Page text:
Top Canadian CEOs raked in average of $11 million in 2020: report

While nearly three million Canadians lost their jobs in 2020, many due to the pandemic that hit the country that March, the nation’s highest-paid CEOs took home an average of $10.9 million, about $95,000 more than the year before.

The only year in which the top 100 CEOs got more was in 2018, when they raked in an average of $11.8 million, according to a report released on Jan. 4 by the Canadian Centre for Policy Alternatives (CCPA) titled Another year in paradise: CEO pay in 2020.

Many low-wage, part-time, temporary, and self-employed Canadians lost their jobs in 2020, reported CIBC Economics in January 2021. Furthermore, the income gap between a CEO and the average worker widened at “an even faster rate than we’ve assumed so far,” wrote CIBC deputy chief economist Benjamin Tal in the report.

The “(top) 100 CEOs now make, on average, 191 times more than the average worker,” the CCPA report says.

Nearly one-third of the highest-paid CEOs worked for companies that received a federal subsidy, the Canada Emergency Wage Supplement (CEWS), to help pay their employees.

From March to December 2020, Ottawa paid out more than $50 billion to cover 75 per cent of eligible companies’ payroll expenses. (CEWS ended in October 2021).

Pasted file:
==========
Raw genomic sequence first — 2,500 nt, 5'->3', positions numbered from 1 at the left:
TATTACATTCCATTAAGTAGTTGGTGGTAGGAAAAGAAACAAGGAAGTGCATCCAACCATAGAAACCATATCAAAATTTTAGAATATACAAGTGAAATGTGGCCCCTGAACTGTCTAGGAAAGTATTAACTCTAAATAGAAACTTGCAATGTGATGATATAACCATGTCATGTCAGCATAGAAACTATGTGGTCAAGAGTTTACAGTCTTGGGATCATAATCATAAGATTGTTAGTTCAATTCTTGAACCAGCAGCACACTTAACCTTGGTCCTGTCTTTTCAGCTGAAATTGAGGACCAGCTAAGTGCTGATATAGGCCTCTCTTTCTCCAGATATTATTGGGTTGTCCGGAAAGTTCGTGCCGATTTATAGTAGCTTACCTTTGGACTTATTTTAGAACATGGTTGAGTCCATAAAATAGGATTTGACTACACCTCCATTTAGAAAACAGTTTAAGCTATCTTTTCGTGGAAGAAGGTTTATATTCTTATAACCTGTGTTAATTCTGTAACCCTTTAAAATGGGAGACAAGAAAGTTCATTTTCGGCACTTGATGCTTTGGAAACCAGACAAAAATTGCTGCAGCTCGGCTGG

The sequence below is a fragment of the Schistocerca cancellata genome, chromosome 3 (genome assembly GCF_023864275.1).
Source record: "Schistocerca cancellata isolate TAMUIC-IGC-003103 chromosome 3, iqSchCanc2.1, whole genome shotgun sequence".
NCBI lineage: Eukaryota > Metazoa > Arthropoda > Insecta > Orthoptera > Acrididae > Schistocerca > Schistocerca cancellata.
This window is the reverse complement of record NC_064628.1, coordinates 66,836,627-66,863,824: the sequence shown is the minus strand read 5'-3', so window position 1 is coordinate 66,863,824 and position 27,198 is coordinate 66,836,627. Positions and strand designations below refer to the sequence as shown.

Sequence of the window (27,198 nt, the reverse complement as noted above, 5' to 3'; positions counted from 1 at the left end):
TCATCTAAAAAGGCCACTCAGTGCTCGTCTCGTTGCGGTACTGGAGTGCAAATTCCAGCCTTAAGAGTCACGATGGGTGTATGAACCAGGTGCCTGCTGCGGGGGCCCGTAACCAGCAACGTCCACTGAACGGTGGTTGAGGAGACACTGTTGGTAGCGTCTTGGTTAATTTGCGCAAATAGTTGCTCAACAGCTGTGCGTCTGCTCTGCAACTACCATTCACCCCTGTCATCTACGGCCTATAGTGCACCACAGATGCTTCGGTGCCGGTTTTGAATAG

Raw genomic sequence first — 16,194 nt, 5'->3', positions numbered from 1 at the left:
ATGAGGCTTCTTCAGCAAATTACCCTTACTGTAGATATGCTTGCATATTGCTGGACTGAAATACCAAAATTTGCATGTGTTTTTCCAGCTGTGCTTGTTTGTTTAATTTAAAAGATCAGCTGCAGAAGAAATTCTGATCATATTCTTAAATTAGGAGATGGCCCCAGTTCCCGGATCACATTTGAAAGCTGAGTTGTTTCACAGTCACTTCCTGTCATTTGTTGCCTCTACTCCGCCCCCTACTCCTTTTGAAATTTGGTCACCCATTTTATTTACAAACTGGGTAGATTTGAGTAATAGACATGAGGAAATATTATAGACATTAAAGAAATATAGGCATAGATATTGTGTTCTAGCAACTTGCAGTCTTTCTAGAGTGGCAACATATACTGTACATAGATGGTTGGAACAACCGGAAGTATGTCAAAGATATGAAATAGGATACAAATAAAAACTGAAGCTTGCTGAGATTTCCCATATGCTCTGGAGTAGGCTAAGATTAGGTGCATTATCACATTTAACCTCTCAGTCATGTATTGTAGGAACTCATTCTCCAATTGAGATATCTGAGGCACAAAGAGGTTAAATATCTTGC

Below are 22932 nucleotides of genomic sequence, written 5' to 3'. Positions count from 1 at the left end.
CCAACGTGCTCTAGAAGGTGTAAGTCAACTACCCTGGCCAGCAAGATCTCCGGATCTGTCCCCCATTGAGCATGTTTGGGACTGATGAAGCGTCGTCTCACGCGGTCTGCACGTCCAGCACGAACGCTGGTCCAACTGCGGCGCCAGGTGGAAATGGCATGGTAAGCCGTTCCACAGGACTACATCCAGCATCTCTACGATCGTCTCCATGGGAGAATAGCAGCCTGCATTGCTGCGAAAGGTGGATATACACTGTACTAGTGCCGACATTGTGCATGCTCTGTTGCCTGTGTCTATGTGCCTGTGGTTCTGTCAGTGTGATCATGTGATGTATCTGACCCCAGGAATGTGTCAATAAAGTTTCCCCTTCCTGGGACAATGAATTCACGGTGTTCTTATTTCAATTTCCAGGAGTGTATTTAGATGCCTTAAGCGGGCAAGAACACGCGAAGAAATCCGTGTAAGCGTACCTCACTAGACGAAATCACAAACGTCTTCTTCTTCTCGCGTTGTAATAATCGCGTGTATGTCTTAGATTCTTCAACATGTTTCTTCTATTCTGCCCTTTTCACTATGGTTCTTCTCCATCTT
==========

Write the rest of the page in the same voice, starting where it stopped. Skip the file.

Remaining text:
“2020 was a horrible year for many workers hit hard by the pandemic,” said David Macdonald, a senior economist with the CCPA who wrote the report.

“CEO pay appears to be impervious to any shock to the system,” he said in a statement. “If there is a singular reason why CEO pay is in the stratosphere, it’s because out-of-control bonuses are protected from going down, even in a pandemic.”

In 2020, the top 100 CEOs — only four of them women — earned at least $6.1 million, which included bonuses, direct shares, and stock options that saved them millions in taxes, the report notes.

To narrow the income gap, the CCPA report says Ottawa should do the following:

  1. Cap corporate deductions at $1 million;
  2. Eliminate loopholes in the rate for capital-gains inclusion;
  3. End stock-option deductions for large companies;
  4. Implement higher top marginal tax brackets; and
  5. Introduce a wealth tax.

Last month, the parliamentary budget officer reported that Canada’s richest families control 25 per cent of the country’s net wealth.

In order to reduce income inequality, the Liberal government has promised to introduce a luxury tax and to limit large companies’ stock-option deductions.

READ MORE: Canada’s ultra-rich control 25% of country’s net wealth, says PBO

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